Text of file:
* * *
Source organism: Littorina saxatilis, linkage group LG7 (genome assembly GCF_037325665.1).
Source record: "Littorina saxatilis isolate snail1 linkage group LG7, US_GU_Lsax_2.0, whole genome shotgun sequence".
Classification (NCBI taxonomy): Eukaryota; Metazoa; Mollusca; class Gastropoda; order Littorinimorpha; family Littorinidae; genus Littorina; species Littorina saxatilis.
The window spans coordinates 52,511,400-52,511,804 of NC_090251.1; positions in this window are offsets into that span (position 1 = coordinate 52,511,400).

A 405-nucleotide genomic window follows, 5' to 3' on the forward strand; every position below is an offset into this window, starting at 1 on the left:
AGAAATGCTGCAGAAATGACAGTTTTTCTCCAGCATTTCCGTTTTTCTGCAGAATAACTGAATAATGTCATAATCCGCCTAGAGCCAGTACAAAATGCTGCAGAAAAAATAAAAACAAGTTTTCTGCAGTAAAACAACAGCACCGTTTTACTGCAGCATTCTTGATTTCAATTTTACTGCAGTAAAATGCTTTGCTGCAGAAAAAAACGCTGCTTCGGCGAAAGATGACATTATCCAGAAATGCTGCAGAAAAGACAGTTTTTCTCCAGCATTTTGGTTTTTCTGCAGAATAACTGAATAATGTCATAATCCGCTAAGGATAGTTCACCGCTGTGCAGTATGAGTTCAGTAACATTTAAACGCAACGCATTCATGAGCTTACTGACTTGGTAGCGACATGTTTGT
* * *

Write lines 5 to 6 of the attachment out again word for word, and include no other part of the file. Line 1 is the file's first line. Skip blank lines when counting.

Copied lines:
A 405-nucleotide genomic window follows, 5' to 3' on the forward strand; every position below is an offset into this window, starting at 1 on the left:
AGAAATGCTGCAGAAATGACAGTTTTTCTCCAGCATTTCCGTTTTTCTGCAGAATAACTGAATAATGTCATAATCCGCCTAGAGCCAGTACAAAATGCTGCAGAAAAAATAAAAACAAGTTTTCTGCAGTAAAACAACAGCACCGTTTTACTGCAGCATTCTTGATTTCAATTTTACTGCAGTAAAATGCTTTGCTGCAGAAAAAAACGCTGCTTCGGCGAAAGATGACATTATCCAGAAATGCTGCAGAAAAGACAGTTTTTCTCCAGCATTTTGGTTTTTCTGCAGAATAACTGAATAATGTCATAATCCGCTAAGGATAGTTCACCGCTGTGCAGTATGAGTTCAGTAACATTTAAACGCAACGCATTCATGAGCTTACTGACTTGGTAGCGACATGTTTGT